If Clemson loses, North Carolina would have to be considered as a one-loss ACC champ, but two of its wins have come against FCS teams and Clemson would be the only currently ranked opponent it has beaten all season. If Stanford loses to USC, the Pac-12 is out because the Trojans have four losses, and there's no way the committee puts a four-loss team in the top four.
The most perplexing puzzle for the committee to consider would be ACC champ North Carolina versus Ohio State. Eye test says Buckeyes. Protocol says Tar Heels -- or does it?
The answer depends on how much the committee values winning a conference title (which, ironically, Ohio State can attest to after last season), and how highly the 12 members of the committee regard the Buckeyes.
Last year, Ohio State's win over Wisconsin in the Big Ten title game was the final push the Buckeyes needed to crack the committee's top four for the first time all season.
"It mattered in the end result," Long said. "Conference champions, as you mentioned, is one of the criteria for us to consider when we have two teams that are basically equal, so they definitely matter. I don't know that I can put a value on how much they matter."
The committee could certainly put a value on how much they don't if Ohio State makes the cut.
Here are two more questions facing the CFP selection committee heading into Sunday's final ranking:
How detrimental are FCS wins versus any FBS win?
North Carolina has two FCS wins on its résumé, but would that keep the Tar Heels out of the playoff if they beat the No. 1 team in the country? Each team page in the committee's playoff handbook has a section dedicated to "schedule strength," but FCS opponents aren't singled out. There is a designation, though, for the team's record against Power 5 teams and its record against Group of 5 teams. It's more of a subjective measure for each individual committee member of how much they would want to penalize UNC for two FCS wins when no other conference champion would have that. UNC's only nonconference win against a Power 5 opponent was against Illinois, which finished 5-7.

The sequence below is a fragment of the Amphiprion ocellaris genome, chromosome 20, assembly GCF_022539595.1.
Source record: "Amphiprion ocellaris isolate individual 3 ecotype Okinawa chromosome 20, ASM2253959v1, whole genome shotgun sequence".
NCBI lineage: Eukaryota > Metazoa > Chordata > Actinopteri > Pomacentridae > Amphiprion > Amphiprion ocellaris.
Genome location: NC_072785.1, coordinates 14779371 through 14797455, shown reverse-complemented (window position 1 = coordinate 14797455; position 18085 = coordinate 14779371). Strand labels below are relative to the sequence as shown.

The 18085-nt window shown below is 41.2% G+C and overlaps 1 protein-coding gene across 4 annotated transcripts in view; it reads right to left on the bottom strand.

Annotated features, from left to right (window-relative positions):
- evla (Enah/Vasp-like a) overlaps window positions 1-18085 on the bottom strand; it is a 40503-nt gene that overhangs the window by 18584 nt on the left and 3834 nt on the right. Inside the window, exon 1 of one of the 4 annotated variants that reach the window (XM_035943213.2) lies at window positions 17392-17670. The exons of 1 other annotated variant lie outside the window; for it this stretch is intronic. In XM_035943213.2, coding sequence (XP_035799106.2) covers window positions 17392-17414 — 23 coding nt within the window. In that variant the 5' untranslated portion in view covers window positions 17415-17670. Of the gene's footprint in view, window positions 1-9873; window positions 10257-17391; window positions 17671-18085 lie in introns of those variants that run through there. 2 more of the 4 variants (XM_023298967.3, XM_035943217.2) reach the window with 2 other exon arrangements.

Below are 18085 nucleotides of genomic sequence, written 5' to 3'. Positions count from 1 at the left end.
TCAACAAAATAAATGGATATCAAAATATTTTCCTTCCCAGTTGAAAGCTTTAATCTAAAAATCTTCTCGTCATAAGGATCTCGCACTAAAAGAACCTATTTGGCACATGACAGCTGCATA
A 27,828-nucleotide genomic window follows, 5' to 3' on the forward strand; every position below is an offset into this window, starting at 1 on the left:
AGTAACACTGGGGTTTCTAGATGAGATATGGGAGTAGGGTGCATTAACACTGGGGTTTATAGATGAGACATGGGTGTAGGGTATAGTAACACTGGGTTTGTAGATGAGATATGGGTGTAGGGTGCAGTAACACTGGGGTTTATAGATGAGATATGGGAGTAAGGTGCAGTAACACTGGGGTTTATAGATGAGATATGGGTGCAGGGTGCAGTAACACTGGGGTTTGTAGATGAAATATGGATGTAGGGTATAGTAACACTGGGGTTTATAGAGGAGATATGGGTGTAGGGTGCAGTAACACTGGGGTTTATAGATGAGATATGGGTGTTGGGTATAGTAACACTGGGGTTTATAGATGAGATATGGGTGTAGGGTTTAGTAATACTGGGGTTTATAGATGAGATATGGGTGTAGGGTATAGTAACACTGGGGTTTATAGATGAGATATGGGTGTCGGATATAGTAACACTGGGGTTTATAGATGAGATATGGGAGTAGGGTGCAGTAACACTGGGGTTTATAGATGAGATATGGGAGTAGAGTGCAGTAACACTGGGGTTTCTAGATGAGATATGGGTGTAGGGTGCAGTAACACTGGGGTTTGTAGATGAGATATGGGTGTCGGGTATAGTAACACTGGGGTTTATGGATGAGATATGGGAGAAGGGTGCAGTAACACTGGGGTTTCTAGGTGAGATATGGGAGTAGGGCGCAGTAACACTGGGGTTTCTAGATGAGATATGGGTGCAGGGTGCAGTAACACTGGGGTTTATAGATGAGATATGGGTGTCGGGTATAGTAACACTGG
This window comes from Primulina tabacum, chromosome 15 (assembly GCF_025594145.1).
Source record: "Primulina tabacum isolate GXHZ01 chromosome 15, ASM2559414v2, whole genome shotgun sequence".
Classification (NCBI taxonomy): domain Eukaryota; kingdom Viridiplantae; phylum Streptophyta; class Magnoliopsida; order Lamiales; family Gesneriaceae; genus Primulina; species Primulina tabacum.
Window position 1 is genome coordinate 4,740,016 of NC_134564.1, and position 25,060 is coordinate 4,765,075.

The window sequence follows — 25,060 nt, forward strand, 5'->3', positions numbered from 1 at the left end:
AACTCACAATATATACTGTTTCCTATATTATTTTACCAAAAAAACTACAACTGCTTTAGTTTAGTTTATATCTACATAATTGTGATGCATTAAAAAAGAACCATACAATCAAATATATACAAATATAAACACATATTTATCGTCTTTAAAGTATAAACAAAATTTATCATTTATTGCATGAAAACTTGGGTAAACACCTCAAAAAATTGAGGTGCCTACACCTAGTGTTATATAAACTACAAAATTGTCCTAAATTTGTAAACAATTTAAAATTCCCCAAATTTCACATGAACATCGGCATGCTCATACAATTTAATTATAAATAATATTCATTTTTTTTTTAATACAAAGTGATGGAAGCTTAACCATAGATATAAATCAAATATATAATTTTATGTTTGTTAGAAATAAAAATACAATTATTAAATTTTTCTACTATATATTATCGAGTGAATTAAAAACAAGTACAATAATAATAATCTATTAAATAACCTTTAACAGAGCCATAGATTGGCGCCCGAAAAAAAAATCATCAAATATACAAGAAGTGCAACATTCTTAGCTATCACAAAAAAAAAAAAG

Should Oklahoma have any concern about the No. 3 spot as a Big 12 team?
Last year, TCU dropped from No. 3 to No. 6 in the committee's final ranking, a move that still stands as arguably the committee's most controversial decision. Should the Sooners fear the same fate? It doesn't appear so because there isn't a head-to-head result waiting to knock them out.
"Well, last year is no indication of how things are happening this year, and I can't project, nor would I try to project what's going to happen in the next two weeks of football games," Long said prior to the Sooners' win over Oklahoma State on Saturday. "I really can't answer that other than, you know what, they need to play well, they need to win their games, and they need to add that final piece to their body of work against Oklahoma State."
The difference last year was that TCU and Baylor both had such comparable résumés that it wasn't until the end of the season that the head-to-head result was factored in by the committee. It's a different scenario for Oklahoma, and also a different lineup on the bubble.